How do you see the current situation of the subculture here in Hungary?

Still going strong! There are a lot of styles. There are fewer but more determined people left in the game, so I think we are definitely moving in the right direction.

Most memorable blowout?

There are so many that it's hard to pick one. Sometimes we had to walk 20 km, or run away in knee-deep snow, we slept on the train, at stations, or just hitchhiked to the next yard. This is no longer the case, but I look back on those times happily.


Tell us a little about the team, where did the name come from? When was it founded, who are the members?

It has abbreviations for Wack System/Society and more. It's a real family feeling, I love everyone in the group, I think that the cohesion is still there today, this is very important. We have now added an Italian guy, the current lineup is: Kripton R.I.P, Pikes, Doter, Cwesk, Buls, Shel, Cero (Transylvania), Sone, Maps, Rest, Rewo, Qbik, Cuse and myself.

Where do you prefer to blow a person or a freight train, a loudspeaker, or even buildings?

It varies with everyone and that's why I like my group, because some people bang the loads, while others swear by trains and streets. There are people who do it legally, and quite serious murals are also being made.


What does an "evening walk" look like for you?

Sok sörrel. 😀

How did you come up with the idea to present 5 years of material to the public in this form? 

The film has been in the works for a long time, we had a lot of material and we recorded it continuously. I smoked a lot with him because of this, because they were recorded with 28 different devices, but it was worth it. And of course we wanted to show the team to a larger audience.

Eastern Pleasure – Full movie

How did you choose the scenes in the video?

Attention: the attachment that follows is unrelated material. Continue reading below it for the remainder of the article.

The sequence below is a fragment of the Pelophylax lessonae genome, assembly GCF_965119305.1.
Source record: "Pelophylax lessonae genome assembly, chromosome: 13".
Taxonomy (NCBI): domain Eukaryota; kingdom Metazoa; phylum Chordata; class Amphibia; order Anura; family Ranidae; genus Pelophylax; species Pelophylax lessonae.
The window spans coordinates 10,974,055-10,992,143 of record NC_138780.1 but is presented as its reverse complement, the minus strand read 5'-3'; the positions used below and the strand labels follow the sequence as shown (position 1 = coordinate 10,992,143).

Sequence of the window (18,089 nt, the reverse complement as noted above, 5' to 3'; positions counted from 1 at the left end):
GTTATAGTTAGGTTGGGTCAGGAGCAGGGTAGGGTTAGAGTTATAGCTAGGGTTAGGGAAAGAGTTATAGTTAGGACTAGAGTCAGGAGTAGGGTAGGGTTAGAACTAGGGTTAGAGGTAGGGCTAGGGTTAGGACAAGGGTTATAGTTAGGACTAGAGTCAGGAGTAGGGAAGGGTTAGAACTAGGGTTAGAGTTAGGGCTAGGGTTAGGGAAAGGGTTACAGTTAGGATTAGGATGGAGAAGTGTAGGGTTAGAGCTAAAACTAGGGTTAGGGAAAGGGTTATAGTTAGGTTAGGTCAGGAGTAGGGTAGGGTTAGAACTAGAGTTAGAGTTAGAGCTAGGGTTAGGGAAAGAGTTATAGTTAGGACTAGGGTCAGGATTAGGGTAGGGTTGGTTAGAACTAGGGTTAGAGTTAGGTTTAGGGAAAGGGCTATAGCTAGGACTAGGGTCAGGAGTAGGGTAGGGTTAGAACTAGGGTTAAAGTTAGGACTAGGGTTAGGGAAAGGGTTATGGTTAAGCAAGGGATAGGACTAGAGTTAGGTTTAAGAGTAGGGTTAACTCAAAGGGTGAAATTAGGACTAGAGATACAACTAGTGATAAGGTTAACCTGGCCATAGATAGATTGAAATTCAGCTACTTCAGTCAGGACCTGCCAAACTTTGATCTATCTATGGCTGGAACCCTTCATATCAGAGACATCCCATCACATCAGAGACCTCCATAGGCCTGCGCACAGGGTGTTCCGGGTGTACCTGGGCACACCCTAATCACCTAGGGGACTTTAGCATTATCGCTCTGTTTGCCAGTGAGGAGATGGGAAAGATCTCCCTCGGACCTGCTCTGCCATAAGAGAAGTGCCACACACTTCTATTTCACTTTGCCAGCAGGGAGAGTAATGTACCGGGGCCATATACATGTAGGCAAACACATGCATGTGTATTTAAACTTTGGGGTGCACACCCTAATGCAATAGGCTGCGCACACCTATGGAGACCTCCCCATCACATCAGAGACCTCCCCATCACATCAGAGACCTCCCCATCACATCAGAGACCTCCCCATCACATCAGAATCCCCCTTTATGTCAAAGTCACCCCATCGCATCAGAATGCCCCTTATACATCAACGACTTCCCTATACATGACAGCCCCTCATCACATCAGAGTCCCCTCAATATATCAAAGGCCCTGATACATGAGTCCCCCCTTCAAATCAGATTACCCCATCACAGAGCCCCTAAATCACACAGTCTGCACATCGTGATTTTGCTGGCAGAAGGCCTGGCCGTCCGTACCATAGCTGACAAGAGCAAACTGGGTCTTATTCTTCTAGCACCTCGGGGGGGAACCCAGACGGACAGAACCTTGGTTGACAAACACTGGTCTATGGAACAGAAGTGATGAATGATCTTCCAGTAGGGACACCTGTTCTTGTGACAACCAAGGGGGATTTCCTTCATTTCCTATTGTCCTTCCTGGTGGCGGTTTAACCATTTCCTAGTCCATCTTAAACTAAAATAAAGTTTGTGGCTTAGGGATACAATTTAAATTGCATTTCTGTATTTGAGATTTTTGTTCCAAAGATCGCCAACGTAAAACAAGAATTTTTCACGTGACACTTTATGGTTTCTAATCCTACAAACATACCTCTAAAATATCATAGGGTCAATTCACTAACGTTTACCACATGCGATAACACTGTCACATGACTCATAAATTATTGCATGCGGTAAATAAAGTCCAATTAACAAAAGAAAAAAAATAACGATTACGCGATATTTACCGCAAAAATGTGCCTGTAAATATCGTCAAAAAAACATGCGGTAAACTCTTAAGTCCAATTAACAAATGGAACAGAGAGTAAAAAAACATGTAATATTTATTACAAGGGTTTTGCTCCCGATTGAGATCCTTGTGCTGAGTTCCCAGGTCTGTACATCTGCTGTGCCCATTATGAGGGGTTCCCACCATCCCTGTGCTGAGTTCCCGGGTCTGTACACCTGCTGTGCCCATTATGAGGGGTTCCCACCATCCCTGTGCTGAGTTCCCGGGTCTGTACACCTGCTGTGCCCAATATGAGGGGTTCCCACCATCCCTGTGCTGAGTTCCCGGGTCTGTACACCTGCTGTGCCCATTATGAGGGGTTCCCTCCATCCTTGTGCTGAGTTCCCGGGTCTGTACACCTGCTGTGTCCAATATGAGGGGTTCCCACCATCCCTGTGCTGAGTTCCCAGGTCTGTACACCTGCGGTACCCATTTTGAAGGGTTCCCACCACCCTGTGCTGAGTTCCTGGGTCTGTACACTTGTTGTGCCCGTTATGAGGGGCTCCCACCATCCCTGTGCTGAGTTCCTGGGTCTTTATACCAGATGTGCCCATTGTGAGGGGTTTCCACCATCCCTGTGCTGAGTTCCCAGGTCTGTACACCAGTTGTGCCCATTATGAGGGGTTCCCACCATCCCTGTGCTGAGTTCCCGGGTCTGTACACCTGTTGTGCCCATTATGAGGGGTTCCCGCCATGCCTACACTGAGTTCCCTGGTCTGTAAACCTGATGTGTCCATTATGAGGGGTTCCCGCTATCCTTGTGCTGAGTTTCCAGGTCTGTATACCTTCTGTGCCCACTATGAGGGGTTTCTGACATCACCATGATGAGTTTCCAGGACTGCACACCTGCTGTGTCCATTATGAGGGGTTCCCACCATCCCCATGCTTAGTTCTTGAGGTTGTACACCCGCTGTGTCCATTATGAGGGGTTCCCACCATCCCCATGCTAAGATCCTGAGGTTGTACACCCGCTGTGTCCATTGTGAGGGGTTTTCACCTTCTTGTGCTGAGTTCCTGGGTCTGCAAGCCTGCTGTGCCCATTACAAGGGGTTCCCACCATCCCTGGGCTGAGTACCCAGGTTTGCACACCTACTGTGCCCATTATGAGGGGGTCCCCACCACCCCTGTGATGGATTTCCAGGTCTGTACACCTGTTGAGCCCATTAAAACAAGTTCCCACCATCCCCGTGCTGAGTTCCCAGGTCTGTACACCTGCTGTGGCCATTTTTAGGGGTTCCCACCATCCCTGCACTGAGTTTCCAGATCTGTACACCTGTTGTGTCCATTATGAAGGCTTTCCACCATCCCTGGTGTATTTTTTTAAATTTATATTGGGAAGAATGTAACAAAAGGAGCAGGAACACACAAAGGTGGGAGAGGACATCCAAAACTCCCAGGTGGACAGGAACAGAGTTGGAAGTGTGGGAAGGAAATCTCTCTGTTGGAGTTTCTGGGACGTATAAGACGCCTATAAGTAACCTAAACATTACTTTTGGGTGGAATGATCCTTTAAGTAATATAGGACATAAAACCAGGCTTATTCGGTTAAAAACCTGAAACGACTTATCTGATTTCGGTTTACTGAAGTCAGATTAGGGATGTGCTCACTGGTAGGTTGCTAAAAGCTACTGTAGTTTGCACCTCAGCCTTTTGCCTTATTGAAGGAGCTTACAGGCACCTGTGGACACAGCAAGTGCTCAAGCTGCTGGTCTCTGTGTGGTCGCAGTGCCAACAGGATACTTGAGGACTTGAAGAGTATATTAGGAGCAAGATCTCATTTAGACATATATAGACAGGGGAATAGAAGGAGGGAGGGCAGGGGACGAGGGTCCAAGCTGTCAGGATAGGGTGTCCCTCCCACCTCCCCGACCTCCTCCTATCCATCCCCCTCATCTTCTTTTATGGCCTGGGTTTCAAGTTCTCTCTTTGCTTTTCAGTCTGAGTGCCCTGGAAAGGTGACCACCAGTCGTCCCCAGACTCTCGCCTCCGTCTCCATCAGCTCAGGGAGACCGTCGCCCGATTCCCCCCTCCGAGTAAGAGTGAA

I divided them into blocks: line, street, train, cargo, etc. The goal was to show something in every category. 

Did you have help during the creative work, or did you put it all together by yourself?

Fortunately, it was, but I put together 80% of the video alone.

Was there a graff video that inspired you when making the AWS short film?

Of course, there are videos coming out all the time, they also inspired me in which direction the whole thing should go.

How did you come up with the idea to present it in the All Caps store?

Angel mentioned at a party that it would definitely work in All caps, so I contacted them and everyone liked the idea. 

How was the reception? Were you surprised that so many people were interested in the finished work?

And of course, the feedback was quite positive, which we were very happy about. It has also been exposed by many foreign graffiti blogs, which is a special honor.

Plans for the future? Are you expecting another film project?

We have a lot of plans, but now they are resting a bit because of the virus situation. But what's late doesn't matter! The plan is to continue, within 2 years if everything goes well.

my name is


AAFK interjú

AAFK interview

Anny and Felipe are a pair of artists with a strong background in graphics and illustration. When they decided to take to the streets and start painting, they found a wonderful community and a new way to experience art and culture away from the office and computers.

Rawman interjú

Rawman interview

I am confident that, in terms of creation, I can be part of a process that will change and evolve over time. And it's pervasive and inspiring when there is a person's personality, energy and message behind a style.